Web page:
Not only do members of Finland's Swedish-speaking minority more actively move abroad, they are also significantly more inclined to make the move permanent, according to a new study by the Migration Institute of Finland.
For Swedish speakers, the Nordic region, and especially Sweden, is regarded as a "home market" where it is easy to relocate and take up residence. Sweden is often seen as offering better job and social opportunities for this segment of the population than are available in Finland.
"Emigrants view Sweden as having more opportunities. There may be a better job, a better salary, a more accommodating atmosphere. In brief one can say that people move for work, studies, because of family ties and professional goals," says Project Director Magnus Enlund of the Migration Institute of Finland.
Atmosphere and traditions
The importance attached to social atmosphere came as a surprise to researchers. This means, they now say, that people who emigrate often have a negative image of Finland, and for example, Finnish attitudes towards immigrants, the Swedish-speaking minority, and the increasingly competitive nature of society.
During the 17 years reviewed in the study, 2016 was the peak year for emigration.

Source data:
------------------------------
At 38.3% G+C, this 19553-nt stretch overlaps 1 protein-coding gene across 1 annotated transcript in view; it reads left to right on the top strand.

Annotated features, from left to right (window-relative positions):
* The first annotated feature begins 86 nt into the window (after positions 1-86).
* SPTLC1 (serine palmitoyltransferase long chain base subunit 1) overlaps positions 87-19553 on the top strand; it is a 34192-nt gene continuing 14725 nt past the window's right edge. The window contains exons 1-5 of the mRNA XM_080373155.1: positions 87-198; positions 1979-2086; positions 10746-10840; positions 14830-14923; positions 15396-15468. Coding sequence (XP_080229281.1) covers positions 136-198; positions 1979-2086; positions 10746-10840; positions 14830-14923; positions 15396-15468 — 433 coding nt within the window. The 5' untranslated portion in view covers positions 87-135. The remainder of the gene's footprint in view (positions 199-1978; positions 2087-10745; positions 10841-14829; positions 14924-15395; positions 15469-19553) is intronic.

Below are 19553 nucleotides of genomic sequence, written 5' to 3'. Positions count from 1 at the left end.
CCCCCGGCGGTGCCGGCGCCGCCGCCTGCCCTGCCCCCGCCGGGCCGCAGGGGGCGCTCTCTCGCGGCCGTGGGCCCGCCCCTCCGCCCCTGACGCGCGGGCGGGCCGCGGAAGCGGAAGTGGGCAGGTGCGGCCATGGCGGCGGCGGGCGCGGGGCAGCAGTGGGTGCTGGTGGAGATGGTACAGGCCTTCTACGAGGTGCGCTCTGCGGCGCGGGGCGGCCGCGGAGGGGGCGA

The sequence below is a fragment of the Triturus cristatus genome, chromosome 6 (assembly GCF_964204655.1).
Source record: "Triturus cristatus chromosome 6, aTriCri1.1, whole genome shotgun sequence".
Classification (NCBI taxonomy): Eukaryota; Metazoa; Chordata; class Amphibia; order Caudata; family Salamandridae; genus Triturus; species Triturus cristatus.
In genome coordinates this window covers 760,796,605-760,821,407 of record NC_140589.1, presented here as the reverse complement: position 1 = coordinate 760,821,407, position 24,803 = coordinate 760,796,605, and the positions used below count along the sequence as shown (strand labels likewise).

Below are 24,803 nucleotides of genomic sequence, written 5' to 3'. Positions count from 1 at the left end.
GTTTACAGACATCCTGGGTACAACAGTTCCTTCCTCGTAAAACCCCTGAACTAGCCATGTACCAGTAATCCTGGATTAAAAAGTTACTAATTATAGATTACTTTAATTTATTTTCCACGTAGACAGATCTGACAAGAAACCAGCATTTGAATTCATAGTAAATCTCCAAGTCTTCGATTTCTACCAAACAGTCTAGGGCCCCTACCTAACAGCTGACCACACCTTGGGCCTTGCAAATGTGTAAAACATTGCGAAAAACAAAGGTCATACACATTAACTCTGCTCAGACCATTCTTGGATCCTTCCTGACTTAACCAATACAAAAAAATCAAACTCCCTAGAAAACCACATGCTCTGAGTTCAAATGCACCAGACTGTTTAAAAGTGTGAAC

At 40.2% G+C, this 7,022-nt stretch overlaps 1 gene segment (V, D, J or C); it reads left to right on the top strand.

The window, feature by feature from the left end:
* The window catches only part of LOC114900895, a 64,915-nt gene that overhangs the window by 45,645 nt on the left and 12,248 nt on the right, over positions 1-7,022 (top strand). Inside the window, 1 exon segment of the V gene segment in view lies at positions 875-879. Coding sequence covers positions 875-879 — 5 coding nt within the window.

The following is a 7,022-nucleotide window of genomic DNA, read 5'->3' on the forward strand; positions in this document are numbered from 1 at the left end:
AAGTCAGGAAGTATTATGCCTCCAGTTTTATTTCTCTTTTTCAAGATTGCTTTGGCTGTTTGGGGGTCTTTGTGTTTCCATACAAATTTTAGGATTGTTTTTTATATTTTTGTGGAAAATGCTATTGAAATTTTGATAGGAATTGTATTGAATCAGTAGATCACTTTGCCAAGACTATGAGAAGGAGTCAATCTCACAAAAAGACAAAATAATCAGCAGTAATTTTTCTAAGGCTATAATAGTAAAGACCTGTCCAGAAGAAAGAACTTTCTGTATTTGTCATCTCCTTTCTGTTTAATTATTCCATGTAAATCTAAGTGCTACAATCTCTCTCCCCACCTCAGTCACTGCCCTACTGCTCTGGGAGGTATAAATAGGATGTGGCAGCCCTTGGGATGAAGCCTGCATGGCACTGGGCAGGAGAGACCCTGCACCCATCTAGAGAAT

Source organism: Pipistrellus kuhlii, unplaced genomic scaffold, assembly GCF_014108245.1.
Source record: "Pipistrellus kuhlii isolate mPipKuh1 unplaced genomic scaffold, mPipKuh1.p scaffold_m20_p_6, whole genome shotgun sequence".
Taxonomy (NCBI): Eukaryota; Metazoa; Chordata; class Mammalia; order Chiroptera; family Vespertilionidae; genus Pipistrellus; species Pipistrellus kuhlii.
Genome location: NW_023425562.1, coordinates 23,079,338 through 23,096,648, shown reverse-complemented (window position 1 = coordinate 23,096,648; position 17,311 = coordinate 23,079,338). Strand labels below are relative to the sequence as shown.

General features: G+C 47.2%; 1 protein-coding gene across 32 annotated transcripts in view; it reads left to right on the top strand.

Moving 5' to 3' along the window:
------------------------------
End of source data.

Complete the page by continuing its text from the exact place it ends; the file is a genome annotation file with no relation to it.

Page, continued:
"That may be due to a deterioration in the general atmosphere in Finland and the government's education budget cuts. When it levelled off again in 2017, the cause may have been a general improvement in the standard of living and an economic upswing," Enlund notes.
One more important reason to emigrate is the lure of adventure. In addition, Swedish-speaking Finns have traditionally been active emigrants, a fact that may lower the threshold to making a move.
"People have been emigrating to America since the mid-19th century and to Sweden since the last war," Enlund points out.
Sweden vs the rest of the world
"Swedish-speakers have an [language] advantage in Norway and even in Denmark, too, but they also move to the UK, Germany, Spain, Estonia and Belgium. According to our survey, one of the key reasons cited is the chance to reach one's goals in a big city that provides more opportunities," Enlund explains.
Between 2000 and 2017, just over 21,000 Swedish-speaking Finns moved to Sweden. A further 1,900 emigrated to Norway, about 1,000 to Denmark, and nearly 5,000 to other EU countries. During that same period, 33,000 people whose mother tongue is Finnish moved to Sweden, 9,000 to Norway, some 6,000 to Denmark and over 58,000 to other EU countries.
Generally speaking, Sweden is overwhelmingly the single most popular destination for Swedish-speaking emigrants, while other parts of the world have more appeal for Finnish speakers moving abroad.